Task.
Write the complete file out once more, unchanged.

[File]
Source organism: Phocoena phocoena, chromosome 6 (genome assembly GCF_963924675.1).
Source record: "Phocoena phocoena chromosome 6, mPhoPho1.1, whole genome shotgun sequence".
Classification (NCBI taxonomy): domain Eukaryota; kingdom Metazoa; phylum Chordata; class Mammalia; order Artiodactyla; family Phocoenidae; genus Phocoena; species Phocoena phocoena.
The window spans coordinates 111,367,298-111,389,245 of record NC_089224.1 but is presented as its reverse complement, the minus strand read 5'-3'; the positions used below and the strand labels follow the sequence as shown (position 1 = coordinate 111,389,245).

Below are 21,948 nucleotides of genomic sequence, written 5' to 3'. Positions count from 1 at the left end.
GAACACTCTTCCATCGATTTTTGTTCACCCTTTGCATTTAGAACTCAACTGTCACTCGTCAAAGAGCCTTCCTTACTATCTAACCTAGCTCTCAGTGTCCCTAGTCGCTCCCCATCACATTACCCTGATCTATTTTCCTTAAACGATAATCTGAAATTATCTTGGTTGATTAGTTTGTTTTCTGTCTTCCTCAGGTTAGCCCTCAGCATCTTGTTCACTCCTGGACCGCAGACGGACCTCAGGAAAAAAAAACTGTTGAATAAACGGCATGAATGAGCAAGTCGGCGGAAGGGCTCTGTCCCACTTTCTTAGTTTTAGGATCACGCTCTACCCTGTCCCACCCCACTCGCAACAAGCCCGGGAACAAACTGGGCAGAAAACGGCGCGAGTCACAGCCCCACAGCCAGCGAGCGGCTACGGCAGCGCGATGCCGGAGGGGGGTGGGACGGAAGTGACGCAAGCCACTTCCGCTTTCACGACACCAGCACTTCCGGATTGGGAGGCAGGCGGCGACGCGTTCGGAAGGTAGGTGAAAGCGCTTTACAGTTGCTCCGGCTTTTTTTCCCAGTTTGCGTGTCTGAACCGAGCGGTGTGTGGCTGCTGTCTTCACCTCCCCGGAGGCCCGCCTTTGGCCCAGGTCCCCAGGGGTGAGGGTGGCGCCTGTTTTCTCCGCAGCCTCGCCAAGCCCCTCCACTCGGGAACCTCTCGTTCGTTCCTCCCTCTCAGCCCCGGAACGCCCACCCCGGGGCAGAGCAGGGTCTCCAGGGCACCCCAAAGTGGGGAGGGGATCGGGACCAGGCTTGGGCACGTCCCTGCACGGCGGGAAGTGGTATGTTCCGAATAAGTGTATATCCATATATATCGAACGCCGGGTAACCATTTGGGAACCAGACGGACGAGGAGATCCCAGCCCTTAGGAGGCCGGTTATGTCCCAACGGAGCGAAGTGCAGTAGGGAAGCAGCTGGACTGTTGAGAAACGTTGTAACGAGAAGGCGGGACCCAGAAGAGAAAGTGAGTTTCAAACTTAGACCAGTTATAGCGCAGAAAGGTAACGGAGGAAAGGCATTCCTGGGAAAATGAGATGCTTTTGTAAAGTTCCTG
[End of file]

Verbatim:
Source organism: Phocoena phocoena, chromosome 6 (genome assembly GCF_963924675.1).
Source record: "Phocoena phocoena chromosome 6, mPhoPho1.1, whole genome shotgun sequence".
Classification (NCBI taxonomy): domain Eukaryota; kingdom Metazoa; phylum Chordata; class Mammalia; order Artiodactyla; family Phocoenidae; genus Phocoena; species Phocoena phocoena.
The window spans coordinates 111,367,298-111,389,245 of record NC_089224.1 but is presented as its reverse complement, the minus strand read 5'-3'; the positions used below and the strand labels follow the sequence as shown (position 1 = coordinate 111,389,245).

Below are 21,948 nucleotides of genomic sequence, written 5' to 3'. Positions count from 1 at the left end.
GAACACTCTTCCATCGATTTTTGTTCACCCTTTGCATTTAGAACTCAACTGTCACTCGTCAAAGAGCCTTCCTTACTATCTAACCTAGCTCTCAGTGTCCCTAGTCGCTCCCCATCACATTACCCTGATCTATTTTCCTTAAACGATAATCTGAAATTATCTTGGTTGATTAGTTTGTTTTCTGTCTTCCTCAGGTTAGCCCTCAGCATCTTGTTCACTCCTGGACCGCAGACGGACCTCAGGAAAAAAAAACTGTTGAATAAACGGCATGAATGAGCAAGTCGGCGGAAGGGCTCTGTCCCACTTTCTTAGTTTTAGGATCACGCTCTACCCTGTCCCACCCCACTCGCAACAAGCCCGGGAACAAACTGGGCAGAAAACGGCGCGAGTCACAGCCCCACAGCCAGCGAGCGGCTACGGCAGCGCGATGCCGGAGGGGGGTGGGACGGAAGTGACGCAAGCCACTTCCGCTTTCACGACACCAGCACTTCCGGATTGGGAGGCAGGCGGCGACGCGTTCGGAAGGTAGGTGAAAGCGCTTTACAGTTGCTCCGGCTTTTTTTCCCAGTTTGCGTGTCTGAACCGAGCGGTGTGTGGCTGCTGTCTTCACCTCCCCGGAGGCCCGCCTTTGGCCCAGGTCCCCAGGGGTGAGGGTGGCGCCTGTTTTCTCCGCAGCCTCGCCAAGCCCCTCCACTCGGGAACCTCTCGTTCGTTCCTCCCTCTCAGCCCCGGAACGCCCACCCCGGGGCAGAGCAGGGTCTCCAGGGCACCCCAAAGTGGGGAGGGGATCGGGACCAGGCTTGGGCACGTCCCTGCACGGCGGGAAGTGGTATGTTCCGAATAAGTGTATATCCATATATATCGAACGCCGGGTAACCATTTGGGAACCAGACGGACGAGGAGATCCCAGCCCTTAGGAGGCCGGTTATGTCCCAACGGAGCGAAGTGCAGTAGGGAAGCAGCTGGACTGTTGAGAAACGTTGTAACGAGAAGGCGGGACCCAGAAGAGAAAGTGAGTTTCAAACTTAGACCAGTTATAGCGCAGAAAGGTAACGGAGGAAAGGCATTCCTGGGAAAATGAGATGCTTTTGTAAAGTTCCTG